From: Keith Henson (email@example.com)
Date: Wed 21 Jan 2004 - 05:48:14 GMT
At 11:15 AM 20/01/04 -0800, Michael Lissack wrote:
>At no point do I ever suggest doing away with the word 'meme'
You don't, nor have I suggested you have taken this stand. I do say that
you appear to want to hijack the word away from the original meaning and
from the way it is used by the vast majority of those familiar with the
"meme about memes."
>I am suggesting that giving memes the quality of being replicators
That's the essence of what Dawkins proposed.
>and a teleos of "desiring" to multiply
That's just silly. Neither genes nor memes have the capacity to "desire"
anything with or without quotes. Neither are genes really "selfish,"
that's just a literary shorthand to stand for the longer and obvious
observation that genes or memes that increase in numbers during replication
and selection cycles become more common in the gene pool/meme pool.
> is incorrect and the source of many of the problems standing in the way
> of the advance of memetics.
You are right that taking an author's shallow anthropomorphic shorthand in
the place of a deeper understanding of something that is fairly simple does
get in the way of understanding both modern Darwinian theory *and*
memetics. "I have discussed this and other over-literal misunderstandings
in my paper 'In Defense of Selfish Genes,' . . . " Richard Dawkins
(http://www.royalinstitutephilosophy.org/articles/dawkins_genes.htm) But I doubt it stands in the way of progress in either area. It does seem to stand in the way of popular understanding though.
>Reasoning by analogy must be done carefully. If you only focus on the
>similarities you forget that analogies by definition also contain
>variances which must also be addressed.
>Meme=gene was brilliant but too simple. The baggage from replication
>properties is more than 'memes' can cope with.
Meme=gene (meme equal gene) is just wrong, and there is no possible way
Dawkins would be support such a suggestion. Memes and genes are both
members of the more general class replicators, more specifically
information replicators but they have a different "locus of action." A
computer virus is different from a biological virus in a similar way. One
needs a particular kind of computer, the other a particular kind of cell to
>Meme remains the preferred word but the status of memes as replicators is
If you need to put a tag on something in the way you want to modify the
meaning of "meme" please make up a new word. Memes as replicating
information patterns, replicating elements of culture, etc is *well
established.* I can only speak for myself, but I don't think you are going
to get support for your proposed mutation of the "meme about memes" from
Cloak, Vajk, Lynch, Brodie, Dennett, Blackmore, Grant, Wright, or any of
the other people who have written serious works about the subject in the
last 20 years.
To take this to a meta level, what motivates people is gaining
status. What improves the world is non-zero sum-ness. Now there certainly
would be a status gain to the person who succeeded in changing the
definition of meme, but it would be a zero sum result. I.e., any gains a
person got from this activity would be matched by loses of Dr. Dawkins and
others who support the current "standard" meme about memes. (You would be
showing that they are all just wrong in some fundamental way.)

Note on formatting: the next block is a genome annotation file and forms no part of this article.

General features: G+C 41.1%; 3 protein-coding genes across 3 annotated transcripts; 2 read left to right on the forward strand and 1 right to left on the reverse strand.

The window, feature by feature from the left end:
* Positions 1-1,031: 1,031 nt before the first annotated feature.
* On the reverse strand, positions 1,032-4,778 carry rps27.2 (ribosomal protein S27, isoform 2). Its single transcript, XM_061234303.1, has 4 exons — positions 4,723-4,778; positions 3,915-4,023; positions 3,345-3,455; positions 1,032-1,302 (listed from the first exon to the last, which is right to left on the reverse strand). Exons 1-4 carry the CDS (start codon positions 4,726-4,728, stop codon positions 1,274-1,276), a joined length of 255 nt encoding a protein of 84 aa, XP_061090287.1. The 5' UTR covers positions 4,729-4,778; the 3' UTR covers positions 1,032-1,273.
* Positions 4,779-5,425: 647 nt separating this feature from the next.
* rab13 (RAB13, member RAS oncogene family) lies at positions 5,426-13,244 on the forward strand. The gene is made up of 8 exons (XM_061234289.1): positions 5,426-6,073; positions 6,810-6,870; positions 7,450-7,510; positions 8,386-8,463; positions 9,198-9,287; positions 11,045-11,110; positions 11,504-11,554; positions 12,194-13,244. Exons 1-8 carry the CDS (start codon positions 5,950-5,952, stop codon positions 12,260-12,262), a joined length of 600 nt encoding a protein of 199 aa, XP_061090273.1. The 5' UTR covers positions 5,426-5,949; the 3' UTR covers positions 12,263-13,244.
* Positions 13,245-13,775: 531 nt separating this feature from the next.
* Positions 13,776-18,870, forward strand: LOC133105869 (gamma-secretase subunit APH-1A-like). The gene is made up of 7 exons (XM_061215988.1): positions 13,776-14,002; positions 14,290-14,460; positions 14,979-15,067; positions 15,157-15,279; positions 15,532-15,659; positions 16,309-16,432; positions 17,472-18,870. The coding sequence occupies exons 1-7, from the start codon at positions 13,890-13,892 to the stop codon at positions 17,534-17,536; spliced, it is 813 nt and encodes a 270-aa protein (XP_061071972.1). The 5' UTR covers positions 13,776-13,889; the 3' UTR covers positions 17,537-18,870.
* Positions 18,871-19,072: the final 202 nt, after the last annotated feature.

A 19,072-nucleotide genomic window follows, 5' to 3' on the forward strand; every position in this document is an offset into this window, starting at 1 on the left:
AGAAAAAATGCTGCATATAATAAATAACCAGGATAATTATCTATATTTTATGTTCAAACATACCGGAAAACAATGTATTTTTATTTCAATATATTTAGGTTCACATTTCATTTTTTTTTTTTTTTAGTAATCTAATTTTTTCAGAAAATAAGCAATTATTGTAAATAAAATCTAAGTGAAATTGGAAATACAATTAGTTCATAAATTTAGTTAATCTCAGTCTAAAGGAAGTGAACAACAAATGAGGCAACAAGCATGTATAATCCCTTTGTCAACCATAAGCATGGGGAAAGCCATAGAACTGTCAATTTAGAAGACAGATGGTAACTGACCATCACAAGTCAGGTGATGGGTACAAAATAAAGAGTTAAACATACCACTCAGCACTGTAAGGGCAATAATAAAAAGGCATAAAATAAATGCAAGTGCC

But there are areas in memetics, particularly in the interface with
evolutionary psychology, where there is lot of "low hanging non-zero sum
knowledge fruit" to be picked.
Memetic "gain" i.e., does a meme spread or die out, obviously depends on
details of human psychology. Fads, for example, seem to be driven by the
psychological attractiveness of novelty. Other traits, such as the pre-war
spread of xenophobic memes seem to be dependant on environmental triggers
such as declining income per capita. This *probably* maps into looming
privation of the kind that would have triggered wars between competing
small bands of human ancestor social primates for the last several million
When solitary grasshoppers of certain species get the proper signals of
high population density while growing up (encountering a lot of other
grasshoppers) they undergo a major developmental change to the gregarious
migrating locust form. The *morphological* changes in color and
temperament are so extreme that for a while the migrating locus form was
thought to be a different species.
It is an absolutely appalling but seeming inescapable conclusion from
evolutionary psychology that humans have analogous behavioral mode switches
that are activated under some physical or psychological
conditions. (I.e., you don't have to have real privation to switch into
the "going to war mode," being psychologically convinced that bad times are
coming or that you are about to be attacked may be enough.)
Studies in such areas as mob psychology and war psychology as they relates
to environmental triggers are disparately needed. Interpreting the
Hutu/Tutsi genocides, the Easter Island population collapse, and the
recurrent pig slaughter/wars cycles in Papua New Guinea in such terms would
generate a fundamental literature where memes (as replicators) are a
PS. Anyone is welcome to jump into any part of the above. There is far
more work to do than I can manage and I am more than willing to give credit
and recognition to others who want to work in this area.
This was distributed via the memetics list associated with the
Journal of Memetics - Evolutionary Models of Information Transmission
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